Elvis Presley changed the face of American popular music, and polarized a nation in so doing.  As a result, many people loathed him, and condemned his music as purely a product of the devil.  Others, such as many of our parents, openly embraced his music, made it their own, and anointed Presley as its King.  

 

     For his third album, West Coast guitar man Mike Eldred and his band have taken twenty songs made famous by Presley, all the way from some of the building blocks of rock and roll, to some of the more obscure cuts from his films.  (Extra credit if you know that “Little Egypt” was from “Roustabout!”)  It is entitled “Elvis Unleaded,” and again teams Mike with John Bazz on the bass, and Jerry Angel on drums.  Joining this fun-filled trip down Memory Lane is Gene Taylor on piano, Jerry Donato on tenor sax, and Scott Yandell on trumpet.

 

     t was impossible for us to listen to Mike’s versions of these songs without having the originals spinning inside our heads.  These songs were ingrained in our brains at an early age, and are literally part of the “soundtrack of our lives.’  However, Mike just doesn’t re-create them note-for-note.  On the contrary, his deft guitar skills coupled with a vocal delivery that fits these songs surprisingly well, give them an added dimension that even Presley could not deliver.  (Presley once told “LOOK” magazine that his guitar playing was akin to “someone banging on a trash can lid with a stick.”)  Just check out the bluesy “Feel So Bad.”  Gene’s piano rides over the whole thing, and Mike breaks off a torrid guitar solo at the bridge, in lieu of the sax solo of the original.  “Rip It Up” and “Lawdy Miss Clawdy” each allow more great interplay between Mike and Gene, and, on “Love Me,” Mike’s vocal sounds eerily like the real deal.  The JOBS Quartet make themselves heard on several cuts, most notably on “Don’t,” “Girls Girls Girls,” and “Treat Me Nice,” for no Elvis tribute would be complete without those spot-on backing vocals.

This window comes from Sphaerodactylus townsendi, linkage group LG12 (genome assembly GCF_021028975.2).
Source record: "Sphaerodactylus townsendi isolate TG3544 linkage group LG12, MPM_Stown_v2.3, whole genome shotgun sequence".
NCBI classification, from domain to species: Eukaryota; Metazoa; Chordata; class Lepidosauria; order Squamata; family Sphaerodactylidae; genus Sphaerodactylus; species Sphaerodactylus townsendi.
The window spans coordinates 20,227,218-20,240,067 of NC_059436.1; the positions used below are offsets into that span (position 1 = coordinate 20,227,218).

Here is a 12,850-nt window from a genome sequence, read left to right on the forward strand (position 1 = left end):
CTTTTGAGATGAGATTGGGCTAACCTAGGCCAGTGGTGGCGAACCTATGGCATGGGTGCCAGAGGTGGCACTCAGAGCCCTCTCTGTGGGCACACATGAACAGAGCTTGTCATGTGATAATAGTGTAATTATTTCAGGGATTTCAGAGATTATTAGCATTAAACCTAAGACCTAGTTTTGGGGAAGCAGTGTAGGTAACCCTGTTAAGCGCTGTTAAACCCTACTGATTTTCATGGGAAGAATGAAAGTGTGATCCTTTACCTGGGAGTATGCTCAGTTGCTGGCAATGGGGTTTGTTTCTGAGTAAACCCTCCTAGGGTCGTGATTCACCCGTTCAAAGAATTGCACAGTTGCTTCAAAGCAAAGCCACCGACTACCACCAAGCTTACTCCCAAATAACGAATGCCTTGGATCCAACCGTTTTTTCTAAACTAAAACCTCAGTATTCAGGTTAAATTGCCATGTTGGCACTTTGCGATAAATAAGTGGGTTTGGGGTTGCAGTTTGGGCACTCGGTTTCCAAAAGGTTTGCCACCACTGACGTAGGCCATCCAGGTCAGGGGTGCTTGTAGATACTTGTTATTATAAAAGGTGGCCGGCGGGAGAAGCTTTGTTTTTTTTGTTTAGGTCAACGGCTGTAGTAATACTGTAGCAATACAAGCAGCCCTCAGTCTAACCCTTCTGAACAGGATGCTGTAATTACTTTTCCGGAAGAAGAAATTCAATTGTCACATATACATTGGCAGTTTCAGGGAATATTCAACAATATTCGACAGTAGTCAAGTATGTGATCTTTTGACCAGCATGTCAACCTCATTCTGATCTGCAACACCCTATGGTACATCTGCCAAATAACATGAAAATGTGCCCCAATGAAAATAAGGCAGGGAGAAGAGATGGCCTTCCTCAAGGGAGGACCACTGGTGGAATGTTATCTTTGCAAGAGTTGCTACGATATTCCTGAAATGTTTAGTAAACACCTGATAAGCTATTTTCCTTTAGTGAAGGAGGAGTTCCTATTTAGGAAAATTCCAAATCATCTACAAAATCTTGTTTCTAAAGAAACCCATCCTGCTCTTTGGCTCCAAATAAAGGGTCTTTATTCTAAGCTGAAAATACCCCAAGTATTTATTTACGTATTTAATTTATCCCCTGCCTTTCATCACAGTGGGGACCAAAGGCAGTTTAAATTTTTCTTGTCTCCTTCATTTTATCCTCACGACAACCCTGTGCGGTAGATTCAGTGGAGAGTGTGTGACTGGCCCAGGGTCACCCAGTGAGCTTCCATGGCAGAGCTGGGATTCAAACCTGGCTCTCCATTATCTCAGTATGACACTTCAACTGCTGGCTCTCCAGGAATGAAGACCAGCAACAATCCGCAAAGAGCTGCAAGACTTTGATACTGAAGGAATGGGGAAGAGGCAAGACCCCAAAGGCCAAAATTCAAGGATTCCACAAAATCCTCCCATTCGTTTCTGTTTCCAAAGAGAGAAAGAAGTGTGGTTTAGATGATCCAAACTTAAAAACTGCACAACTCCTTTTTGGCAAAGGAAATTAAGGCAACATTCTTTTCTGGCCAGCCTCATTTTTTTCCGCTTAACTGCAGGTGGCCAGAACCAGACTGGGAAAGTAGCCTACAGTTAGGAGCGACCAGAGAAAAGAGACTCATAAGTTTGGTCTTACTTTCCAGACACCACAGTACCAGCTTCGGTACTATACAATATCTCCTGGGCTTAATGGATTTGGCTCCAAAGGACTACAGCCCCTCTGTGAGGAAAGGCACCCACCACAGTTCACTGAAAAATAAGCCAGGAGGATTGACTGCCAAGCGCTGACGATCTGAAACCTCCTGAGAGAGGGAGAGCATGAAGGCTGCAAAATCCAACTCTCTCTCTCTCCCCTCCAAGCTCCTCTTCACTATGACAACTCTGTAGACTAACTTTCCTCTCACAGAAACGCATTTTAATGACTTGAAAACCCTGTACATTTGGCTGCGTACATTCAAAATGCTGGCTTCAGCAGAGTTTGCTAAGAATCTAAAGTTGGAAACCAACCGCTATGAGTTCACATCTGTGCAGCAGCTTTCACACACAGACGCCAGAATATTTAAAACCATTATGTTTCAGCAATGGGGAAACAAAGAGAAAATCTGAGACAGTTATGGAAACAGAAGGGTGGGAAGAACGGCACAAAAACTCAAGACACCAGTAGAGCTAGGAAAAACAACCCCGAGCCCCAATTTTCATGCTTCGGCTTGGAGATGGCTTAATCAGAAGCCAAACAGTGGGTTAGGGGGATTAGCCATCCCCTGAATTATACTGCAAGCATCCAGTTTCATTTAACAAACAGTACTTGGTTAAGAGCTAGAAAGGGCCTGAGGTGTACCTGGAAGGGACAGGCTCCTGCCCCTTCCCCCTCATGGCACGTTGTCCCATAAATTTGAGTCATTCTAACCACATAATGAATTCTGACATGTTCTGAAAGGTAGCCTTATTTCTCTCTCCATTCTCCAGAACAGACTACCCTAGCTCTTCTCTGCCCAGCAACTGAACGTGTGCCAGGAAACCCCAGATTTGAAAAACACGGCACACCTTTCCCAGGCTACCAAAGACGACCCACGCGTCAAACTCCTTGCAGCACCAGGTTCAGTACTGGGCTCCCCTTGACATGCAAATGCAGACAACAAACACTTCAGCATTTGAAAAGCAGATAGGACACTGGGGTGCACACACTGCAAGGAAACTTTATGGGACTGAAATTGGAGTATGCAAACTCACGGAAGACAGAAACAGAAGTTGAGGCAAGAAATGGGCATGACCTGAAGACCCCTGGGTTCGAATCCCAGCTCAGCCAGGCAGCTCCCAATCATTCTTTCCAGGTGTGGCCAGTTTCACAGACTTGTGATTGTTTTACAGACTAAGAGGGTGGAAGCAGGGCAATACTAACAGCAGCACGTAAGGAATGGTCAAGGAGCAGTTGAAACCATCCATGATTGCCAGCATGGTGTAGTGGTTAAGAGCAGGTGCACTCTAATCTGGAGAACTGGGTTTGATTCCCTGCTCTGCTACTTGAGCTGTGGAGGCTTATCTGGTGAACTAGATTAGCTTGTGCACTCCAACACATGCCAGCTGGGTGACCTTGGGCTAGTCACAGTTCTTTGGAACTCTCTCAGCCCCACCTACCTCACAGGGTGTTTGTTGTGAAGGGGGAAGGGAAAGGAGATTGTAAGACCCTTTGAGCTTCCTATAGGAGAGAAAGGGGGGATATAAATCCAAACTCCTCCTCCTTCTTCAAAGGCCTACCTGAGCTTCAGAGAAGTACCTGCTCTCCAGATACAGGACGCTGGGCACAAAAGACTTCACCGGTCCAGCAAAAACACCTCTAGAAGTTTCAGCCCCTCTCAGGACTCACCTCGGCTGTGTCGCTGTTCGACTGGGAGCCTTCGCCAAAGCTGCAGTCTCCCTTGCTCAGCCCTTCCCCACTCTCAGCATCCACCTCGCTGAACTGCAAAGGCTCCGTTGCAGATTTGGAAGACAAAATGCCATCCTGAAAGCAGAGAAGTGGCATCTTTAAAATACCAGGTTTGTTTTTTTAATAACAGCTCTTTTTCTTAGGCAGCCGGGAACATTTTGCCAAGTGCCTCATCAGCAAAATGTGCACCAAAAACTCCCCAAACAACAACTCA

All these cuts rock with the same passion and wild abandon that Elvis gave to them, but, again, Mike’s guitar parts push them over the top.  He absolutely nails the intricate solo of “Jailhouse Rock,” as well as that seemingly-impossible-to-reproduce rat-a-tat-tat of “King Creole,” making these stand out as our favorites.

 

     It is highly likely that many of us were conceived either as a direct result of the sheer power of this music, or, as we prefer to surmise, as many of these 45 RPM records actually spun on the antiquated turntables of our parents.   Hats off to Scott Abeyta and the good folks at Rip Cat Records for encouraging The Mike Eldred Trio to cut “Elvis Unleaded,” which is an unabashed joy to rock out to!!!  Until next time…Sheryl and Don Crow.